Most specimens of pulchra in collections have relatively narrow white bands with small amounts of green-blue iridescence and ivory face markings. However, examination of a series of fresh specimens collected from the Brisbane area on two consecutive days showed iridescent bands that varied in colour from green-blue to orange or white. Some specimens also had yellowish face marks and specimens varied with respect to the shape of the white patch on female T5, some approaching those found in murrayensis. There was however no correlation with sequenced mitochondrial DNA, because the majority of those specimens shared the same mitochondrial haplotypes (Suppl. material 1: Fig. S2).

Remarks.

In all phylogenetic analyses murrayensis and pulchra appeared as sister species (Fig. (Fig.2,2, Suppl. material 1: S1, S2). As mentioned in the Results and Discussion section and under the remarks for murrayensis there are some unresolved problems with the genetics of the two species, probably due to the presence of a mitochondrial copy in the nuclear genome, which makes molecular identification of these two species not straightforward. DNA barcoding of pulchra specimens using the standard barcoding primers (Hebert et al. 2004) resulted in two distinct clades, separating morphologically similar specimens with identical collection details (Suppl. material 1: Fig. S2). Future results of DNA barcoding of pulchra specimens should therefore be interpreted with caution. Additionally, morphological variation of the above mentioned specimens collected in the Brisbane area and museum specimens from that area and others incidentally showed murrayensis characters such as pale yellow face markings and hair patch that reaches the lateral margins of the female T5. This may be a consequence of intraspecific variability, but it is also possible that these character states result from hybridization with murrayensis. Hybridization regularly occurs between closely related species that historically had allopatric distributions, but that in more recent time became in secondary contact (Kawakami and Butlin 2012) as could be the case with pulchra and murrayensis when their distribution patterns are considered (Fig. 2I, J). Unfortunately, testing above hypotheses about nuclear paralogues and introgression is beyond the scope of this paper.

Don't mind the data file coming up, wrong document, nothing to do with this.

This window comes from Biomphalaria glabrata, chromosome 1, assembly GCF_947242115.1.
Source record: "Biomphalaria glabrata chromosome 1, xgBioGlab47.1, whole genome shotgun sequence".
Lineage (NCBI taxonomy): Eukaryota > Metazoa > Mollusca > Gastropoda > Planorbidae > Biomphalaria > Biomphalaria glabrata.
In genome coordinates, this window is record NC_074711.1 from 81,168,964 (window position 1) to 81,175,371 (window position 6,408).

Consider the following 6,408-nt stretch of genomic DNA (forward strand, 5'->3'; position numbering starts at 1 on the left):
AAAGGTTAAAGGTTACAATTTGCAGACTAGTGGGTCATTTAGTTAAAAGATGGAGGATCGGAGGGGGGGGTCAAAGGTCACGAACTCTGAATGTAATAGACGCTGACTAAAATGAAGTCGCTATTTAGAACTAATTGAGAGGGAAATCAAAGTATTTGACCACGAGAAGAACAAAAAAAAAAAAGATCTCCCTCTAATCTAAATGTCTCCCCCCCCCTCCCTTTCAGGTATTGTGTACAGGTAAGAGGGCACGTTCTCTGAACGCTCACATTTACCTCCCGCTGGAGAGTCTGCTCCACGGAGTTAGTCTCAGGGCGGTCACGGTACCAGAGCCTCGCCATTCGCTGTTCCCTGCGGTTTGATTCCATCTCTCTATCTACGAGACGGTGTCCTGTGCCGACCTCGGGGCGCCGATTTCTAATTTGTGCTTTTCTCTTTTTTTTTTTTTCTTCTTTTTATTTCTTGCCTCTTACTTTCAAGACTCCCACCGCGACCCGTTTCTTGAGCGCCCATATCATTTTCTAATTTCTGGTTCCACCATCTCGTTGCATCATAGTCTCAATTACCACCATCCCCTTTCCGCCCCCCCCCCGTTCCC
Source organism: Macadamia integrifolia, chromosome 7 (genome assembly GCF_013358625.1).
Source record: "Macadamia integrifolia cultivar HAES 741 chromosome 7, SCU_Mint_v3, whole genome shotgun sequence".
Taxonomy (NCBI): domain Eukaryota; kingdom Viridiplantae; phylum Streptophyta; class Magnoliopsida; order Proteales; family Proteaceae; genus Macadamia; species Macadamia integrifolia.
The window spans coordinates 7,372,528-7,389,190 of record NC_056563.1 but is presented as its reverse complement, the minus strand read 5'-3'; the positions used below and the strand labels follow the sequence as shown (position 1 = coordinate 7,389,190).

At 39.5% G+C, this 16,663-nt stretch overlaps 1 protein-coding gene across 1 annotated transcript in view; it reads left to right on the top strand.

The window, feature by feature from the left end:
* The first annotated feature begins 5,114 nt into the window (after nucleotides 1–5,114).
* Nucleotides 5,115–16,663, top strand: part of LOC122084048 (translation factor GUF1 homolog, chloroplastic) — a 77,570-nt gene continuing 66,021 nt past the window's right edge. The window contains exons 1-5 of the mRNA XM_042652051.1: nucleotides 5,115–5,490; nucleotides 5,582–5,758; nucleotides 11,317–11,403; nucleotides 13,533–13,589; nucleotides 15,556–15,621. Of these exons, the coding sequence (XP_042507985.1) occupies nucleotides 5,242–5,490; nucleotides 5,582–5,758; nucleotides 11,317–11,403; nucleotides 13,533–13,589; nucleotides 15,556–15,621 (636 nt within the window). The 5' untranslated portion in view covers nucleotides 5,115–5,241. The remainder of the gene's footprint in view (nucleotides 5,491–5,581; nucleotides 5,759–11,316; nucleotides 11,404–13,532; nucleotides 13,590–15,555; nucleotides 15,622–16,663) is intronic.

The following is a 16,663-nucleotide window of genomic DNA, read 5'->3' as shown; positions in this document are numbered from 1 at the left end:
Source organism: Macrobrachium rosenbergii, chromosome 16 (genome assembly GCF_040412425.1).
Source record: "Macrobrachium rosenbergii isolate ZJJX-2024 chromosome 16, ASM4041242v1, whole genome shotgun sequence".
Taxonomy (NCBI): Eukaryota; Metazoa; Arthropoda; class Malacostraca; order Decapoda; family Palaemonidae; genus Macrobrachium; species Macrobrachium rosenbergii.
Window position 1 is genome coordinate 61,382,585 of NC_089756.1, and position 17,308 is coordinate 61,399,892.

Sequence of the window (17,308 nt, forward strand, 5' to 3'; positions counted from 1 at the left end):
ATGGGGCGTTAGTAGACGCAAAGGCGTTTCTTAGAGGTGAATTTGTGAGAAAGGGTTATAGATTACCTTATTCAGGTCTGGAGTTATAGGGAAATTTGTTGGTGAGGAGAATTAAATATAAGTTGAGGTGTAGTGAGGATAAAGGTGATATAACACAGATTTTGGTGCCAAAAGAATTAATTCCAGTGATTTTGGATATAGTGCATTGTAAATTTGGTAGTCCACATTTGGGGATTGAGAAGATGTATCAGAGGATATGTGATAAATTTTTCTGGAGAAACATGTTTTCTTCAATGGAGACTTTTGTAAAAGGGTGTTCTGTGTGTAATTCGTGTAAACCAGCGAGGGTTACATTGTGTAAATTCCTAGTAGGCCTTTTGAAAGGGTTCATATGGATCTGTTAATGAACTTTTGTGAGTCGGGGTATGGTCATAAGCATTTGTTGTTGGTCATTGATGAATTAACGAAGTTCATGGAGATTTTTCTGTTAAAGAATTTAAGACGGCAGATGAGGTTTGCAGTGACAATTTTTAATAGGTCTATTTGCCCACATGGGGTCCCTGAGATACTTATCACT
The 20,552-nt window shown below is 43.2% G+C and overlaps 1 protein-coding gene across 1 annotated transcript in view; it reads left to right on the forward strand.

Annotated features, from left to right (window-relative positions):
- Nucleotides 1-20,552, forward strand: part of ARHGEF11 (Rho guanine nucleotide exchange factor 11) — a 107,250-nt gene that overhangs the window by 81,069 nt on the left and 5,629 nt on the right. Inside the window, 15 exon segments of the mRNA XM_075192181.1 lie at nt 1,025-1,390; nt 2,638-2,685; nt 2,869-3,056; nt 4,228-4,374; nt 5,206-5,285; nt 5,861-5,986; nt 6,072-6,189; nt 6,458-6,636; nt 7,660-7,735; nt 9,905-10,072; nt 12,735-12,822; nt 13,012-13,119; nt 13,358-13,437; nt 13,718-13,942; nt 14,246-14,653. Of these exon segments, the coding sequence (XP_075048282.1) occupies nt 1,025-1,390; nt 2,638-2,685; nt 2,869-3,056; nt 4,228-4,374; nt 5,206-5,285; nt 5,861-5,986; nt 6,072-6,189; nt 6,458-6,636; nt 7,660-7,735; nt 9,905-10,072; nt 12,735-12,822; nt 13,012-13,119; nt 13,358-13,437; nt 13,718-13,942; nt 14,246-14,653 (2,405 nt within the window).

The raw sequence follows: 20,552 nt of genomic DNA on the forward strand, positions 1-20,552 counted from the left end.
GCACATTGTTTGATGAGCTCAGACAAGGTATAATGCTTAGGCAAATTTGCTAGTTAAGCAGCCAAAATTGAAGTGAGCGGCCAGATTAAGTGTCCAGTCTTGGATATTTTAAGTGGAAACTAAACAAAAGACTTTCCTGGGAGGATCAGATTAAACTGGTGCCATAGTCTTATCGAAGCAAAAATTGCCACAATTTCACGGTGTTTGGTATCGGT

Phenology.

Month:JanFebMarAprMayJunJulAugSepOctNovDec
No. of records:38671275153027124451

Distribution.

Mainly east of the Great Dividing Range in New South Wales and Queensland (Fig. (Fig.12).12). This species has also been found on Fiji. Specimens from the Pacific islands had mitochondrial haplotypes identical to those from the Brisbane area and were probably introduced there (Groom et al. 2014).

Amegilla (Zonamegilla) thorogoodi

Keywords: Animalia, Hymenoptera, Apidae

(Rayment)

Figs 13 , 35 , 48

  • Anthophora thorogoodi Rayment, 1939, p. 289.
  • Amegilla thorogoodi (Rayment) Michener, 1965, p. 217.
  • Amegilla (Zonamegilla) thorogoodi (Rayment) Brooks, 1988, p. 511.

Material examined.

95 females and 68 males.

Type data.

Holotype of thorogoodi: male, Proserpine, QLD, 15 Nov. 1937, ANIC 32-033973. (Hidden sterna and genitalia missing.)

Diagnosis.

Amegilla thorogoodi is distinguished from other Australian Zonamegilla species by the following characters: Scutal hair of both sexes brown; apical tergal hair bands predominantly blue. Hind basitibial streak of females short; pale pubescence of T5 forming a large medial patch (Fig. (Fig.35).35). Apical margin of S5 of males lacking a medial patch of dense hair; S7 with a moderately narrow medial ridge, a rounded apical projection and a Y-shaped brush (Fig. (Fig.4848).

Description.

Female: Iron Range, 12.743S 143.2352E, 1 Jul 2007, R. Leijs & M. Batley, DNA voucher RB302 (RL838), SAMA 32-002603.

Length 13.5 mm; forewing length 9 mm.